My Courageous Mumma

Breast Cancer took my Mums life in 2010, at the age of 55.

First diagnosed in 2005, while removing her necklace before a shower one morning, my Mum noticed a ‘pull in the skin’, as she described it, under her left breast.

At the time of diagnoses, I was 13 years-old, and I remember the moment she told me – vividly.

Stage 3 locally advanced; treatment started immediately - chemotherapy, radiation and a mastectomy.

Mum was an absolute trooper – wigs and a prosthetic breast became new accessories. Soon swapping the wig up for chunky jewellery and colourful glasses to spice up the short hair look.

Remission came, and life returned to some normality, but chemo and the loss of her breast had stolen an aspect of her spark. Her priority was always her family, and ensuring our lives were impacted as little as possible – I know for fact I did little to support or ease her recovery. 13-year-old me had other priorities – like popularity and boys – and the guilt associated with this will forever haunt me.

2009 came around in a blink of an eye – with it came headaches, nausea and the odd tumble. She would forget simple everyday tasks, like school pick up and turning the oven off. Upon reflection these were symptoms, but in the daily hustle of busy family life it was just Mum being forgetful.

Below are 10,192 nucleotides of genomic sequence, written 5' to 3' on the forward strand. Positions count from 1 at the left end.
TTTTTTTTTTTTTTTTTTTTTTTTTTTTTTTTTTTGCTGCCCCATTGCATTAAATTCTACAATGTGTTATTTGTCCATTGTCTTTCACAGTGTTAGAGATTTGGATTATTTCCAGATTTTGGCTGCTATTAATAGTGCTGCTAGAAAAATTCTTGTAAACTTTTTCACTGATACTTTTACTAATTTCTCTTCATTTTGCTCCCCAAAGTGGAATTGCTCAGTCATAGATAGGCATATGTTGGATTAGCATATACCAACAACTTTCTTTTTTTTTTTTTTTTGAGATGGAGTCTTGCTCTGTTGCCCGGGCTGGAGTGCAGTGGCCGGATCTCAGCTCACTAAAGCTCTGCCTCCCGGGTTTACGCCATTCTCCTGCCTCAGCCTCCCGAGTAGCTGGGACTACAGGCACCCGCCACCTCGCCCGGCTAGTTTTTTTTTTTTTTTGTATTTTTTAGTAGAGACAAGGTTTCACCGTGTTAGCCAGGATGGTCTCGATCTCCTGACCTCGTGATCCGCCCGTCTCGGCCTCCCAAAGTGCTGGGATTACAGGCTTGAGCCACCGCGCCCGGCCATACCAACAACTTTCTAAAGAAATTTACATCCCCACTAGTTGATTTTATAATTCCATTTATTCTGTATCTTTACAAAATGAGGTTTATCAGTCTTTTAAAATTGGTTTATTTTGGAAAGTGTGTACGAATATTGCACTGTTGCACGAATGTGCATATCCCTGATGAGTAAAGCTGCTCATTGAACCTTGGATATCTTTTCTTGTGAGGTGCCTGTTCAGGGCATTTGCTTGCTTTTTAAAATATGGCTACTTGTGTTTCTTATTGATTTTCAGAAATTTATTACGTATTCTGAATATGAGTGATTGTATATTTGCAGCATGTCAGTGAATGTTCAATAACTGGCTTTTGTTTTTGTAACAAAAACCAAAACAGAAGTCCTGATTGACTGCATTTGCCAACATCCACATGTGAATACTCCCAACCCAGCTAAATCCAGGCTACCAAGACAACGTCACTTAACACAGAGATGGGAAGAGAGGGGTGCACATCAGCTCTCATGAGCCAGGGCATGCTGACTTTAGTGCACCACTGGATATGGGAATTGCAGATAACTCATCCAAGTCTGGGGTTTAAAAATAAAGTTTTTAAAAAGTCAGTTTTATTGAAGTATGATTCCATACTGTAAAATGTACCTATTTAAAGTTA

Multiple hospital visits later we had the diagnosis of Metastatic Breast Cancer (also known as Secondaries) – this time spreading to her liver and spinal fluid. Treatment was instant and severe – brain surgery to remove the damaged area, brain fluid drainage to reduce pressure and a chemotherapy port implanted into her head so that the doctors could access her brain directly – to just name a few. Doctors described it as a fire storm - multiple spot fires, all as important as each other to put out.

Because of the fluid pressure around her brain, Mum suffered brain damage, resulting in her losing her sight – literally overnight. During this period Mum spent over 4 months in hospital, shrunk to half her size and lost all independence – such as basic eating, communication and mobility skills.

Upon Mum’s return home from hospital everything changed – our house wasn’t safe for a person with a visual impairment, which was amplified by the fact Mum was fragile and confused easily. You don’t see a hazard until it’s too late – an uneven rug corner near a sharp coffee table corner is never a good idea…

She fought, but it kept growing – smarter and smarter every time doctors looked.

Making the 5-year survival statistic - on May 30th, 2010 I held my Mums hand as she took her last breath.

Surrounded by her family, on a cold rainy Canberra Sunday – calm and dignified until the very end.

Breast cancer remains the most commonly diagnosed cancer among Australian women, with early detection the best chance of survival – which is why we need to touch, check and look at our breasts often.

I am very passionate about raising breast awareness – to do everything I possibly can to help bet breast cancer, so no more Courageous Ladies (or men) die because of it.

We all have a breast cancer story, and this is mine.

Together, lets beat this shitty disease.

All my Courageous love,

Amanda x

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